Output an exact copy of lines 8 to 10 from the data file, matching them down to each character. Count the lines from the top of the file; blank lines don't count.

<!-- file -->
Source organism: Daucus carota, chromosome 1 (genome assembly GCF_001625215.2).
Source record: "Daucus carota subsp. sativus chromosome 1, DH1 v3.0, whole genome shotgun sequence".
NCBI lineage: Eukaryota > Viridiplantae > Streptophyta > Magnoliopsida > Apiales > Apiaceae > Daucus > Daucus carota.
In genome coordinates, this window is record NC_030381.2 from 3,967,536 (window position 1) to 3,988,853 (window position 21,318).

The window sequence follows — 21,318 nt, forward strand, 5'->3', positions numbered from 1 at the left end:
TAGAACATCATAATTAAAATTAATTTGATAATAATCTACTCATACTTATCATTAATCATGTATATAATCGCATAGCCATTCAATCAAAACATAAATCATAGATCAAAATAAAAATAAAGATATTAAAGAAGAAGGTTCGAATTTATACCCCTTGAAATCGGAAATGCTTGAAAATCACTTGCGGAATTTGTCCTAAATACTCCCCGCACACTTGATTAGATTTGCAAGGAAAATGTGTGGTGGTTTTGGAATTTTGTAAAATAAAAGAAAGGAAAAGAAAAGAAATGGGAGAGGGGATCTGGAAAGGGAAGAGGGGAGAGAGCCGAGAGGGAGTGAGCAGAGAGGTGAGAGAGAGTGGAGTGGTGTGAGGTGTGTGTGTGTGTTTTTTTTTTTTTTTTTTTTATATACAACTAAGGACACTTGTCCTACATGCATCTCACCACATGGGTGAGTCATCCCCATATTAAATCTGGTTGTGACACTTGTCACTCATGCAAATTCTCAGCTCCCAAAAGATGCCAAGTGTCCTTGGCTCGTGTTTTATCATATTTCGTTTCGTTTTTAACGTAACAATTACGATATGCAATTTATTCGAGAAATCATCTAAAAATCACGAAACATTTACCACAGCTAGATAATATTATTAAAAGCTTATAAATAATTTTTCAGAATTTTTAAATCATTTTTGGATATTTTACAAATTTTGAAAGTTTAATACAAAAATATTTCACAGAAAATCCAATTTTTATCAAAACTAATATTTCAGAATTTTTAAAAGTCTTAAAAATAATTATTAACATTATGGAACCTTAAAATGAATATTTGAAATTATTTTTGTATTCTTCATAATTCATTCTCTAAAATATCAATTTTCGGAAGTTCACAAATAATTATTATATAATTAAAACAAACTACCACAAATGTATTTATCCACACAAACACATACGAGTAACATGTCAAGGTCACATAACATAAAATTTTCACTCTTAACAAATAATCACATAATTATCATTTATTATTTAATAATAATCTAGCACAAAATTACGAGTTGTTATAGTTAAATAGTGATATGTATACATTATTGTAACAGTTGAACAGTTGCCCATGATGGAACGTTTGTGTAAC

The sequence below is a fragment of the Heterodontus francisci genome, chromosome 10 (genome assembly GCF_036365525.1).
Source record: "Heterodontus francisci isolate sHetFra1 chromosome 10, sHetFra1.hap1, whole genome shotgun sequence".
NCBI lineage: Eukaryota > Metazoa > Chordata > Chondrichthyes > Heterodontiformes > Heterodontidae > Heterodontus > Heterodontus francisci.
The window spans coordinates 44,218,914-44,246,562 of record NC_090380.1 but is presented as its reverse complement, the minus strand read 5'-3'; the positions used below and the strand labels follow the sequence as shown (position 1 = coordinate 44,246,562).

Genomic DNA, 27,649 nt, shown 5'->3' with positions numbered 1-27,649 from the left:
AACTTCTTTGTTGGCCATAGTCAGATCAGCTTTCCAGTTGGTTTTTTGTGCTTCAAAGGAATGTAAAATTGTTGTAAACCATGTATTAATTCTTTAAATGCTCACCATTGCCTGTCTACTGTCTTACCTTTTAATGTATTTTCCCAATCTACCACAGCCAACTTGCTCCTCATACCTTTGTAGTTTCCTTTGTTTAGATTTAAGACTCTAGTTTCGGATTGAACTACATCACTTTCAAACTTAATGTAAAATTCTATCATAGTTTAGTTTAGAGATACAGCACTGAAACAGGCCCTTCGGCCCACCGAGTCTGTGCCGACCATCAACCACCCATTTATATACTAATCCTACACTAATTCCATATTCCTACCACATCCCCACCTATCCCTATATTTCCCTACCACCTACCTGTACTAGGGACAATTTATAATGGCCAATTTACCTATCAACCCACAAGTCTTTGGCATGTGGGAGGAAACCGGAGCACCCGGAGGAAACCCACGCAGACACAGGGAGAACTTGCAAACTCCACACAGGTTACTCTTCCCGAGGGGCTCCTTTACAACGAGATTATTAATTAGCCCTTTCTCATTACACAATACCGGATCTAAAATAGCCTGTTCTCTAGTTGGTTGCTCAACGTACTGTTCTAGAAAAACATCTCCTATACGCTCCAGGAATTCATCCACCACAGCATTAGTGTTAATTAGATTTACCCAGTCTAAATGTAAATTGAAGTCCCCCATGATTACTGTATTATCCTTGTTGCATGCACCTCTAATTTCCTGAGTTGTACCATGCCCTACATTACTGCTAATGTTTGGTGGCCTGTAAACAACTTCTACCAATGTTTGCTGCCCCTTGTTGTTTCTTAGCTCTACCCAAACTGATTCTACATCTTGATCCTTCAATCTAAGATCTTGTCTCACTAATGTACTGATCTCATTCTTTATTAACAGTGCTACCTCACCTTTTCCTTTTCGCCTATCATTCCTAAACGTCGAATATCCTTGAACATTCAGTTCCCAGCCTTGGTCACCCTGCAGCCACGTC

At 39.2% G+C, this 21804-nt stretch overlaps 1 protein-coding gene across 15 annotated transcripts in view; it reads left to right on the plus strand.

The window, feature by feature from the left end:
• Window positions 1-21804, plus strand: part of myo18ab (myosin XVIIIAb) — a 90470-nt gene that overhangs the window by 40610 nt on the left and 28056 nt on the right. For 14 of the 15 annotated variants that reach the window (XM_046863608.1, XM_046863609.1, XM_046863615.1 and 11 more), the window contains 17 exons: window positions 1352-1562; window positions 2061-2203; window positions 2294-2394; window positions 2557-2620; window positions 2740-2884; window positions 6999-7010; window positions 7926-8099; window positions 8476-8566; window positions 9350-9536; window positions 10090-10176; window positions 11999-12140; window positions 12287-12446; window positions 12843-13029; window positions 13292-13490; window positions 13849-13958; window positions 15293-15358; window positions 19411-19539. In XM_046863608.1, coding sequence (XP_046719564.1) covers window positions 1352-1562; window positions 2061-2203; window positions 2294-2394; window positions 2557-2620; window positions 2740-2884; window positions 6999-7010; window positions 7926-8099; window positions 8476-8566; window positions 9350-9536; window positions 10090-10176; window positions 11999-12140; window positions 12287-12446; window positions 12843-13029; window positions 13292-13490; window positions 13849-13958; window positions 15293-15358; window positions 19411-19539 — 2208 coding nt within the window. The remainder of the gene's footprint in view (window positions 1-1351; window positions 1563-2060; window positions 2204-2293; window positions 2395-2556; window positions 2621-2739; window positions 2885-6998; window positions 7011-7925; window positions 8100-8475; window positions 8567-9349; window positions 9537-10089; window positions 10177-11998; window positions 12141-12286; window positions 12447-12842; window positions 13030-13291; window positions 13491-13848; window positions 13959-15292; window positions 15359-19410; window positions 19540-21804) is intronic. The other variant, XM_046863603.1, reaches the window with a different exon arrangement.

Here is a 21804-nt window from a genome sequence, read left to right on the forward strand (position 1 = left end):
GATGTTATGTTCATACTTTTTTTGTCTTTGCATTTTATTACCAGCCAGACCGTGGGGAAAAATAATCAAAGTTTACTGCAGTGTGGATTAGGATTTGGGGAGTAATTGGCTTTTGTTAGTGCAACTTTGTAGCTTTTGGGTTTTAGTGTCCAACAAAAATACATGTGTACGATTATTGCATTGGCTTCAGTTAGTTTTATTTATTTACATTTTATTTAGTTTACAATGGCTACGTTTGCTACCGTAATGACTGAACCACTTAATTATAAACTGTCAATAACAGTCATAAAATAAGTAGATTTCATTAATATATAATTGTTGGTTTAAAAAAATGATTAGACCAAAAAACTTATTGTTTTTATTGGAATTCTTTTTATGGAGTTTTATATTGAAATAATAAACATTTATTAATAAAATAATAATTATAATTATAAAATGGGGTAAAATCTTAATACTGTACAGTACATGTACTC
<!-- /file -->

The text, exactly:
Source record: "Heterodontus francisci isolate sHetFra1 chromosome 10, sHetFra1.hap1, whole genome shotgun sequence".
NCBI lineage: Eukaryota > Metazoa > Chordata > Chondrichthyes > Heterodontiformes > Heterodontidae > Heterodontus > Heterodontus francisci.
The window spans coordinates 44,218,914-44,246,562 of record NC_090380.1 but is presented as its reverse complement, the minus strand read 5'-3'; the positions used below and the strand labels follow the sequence as shown (position 1 = coordinate 44,246,562).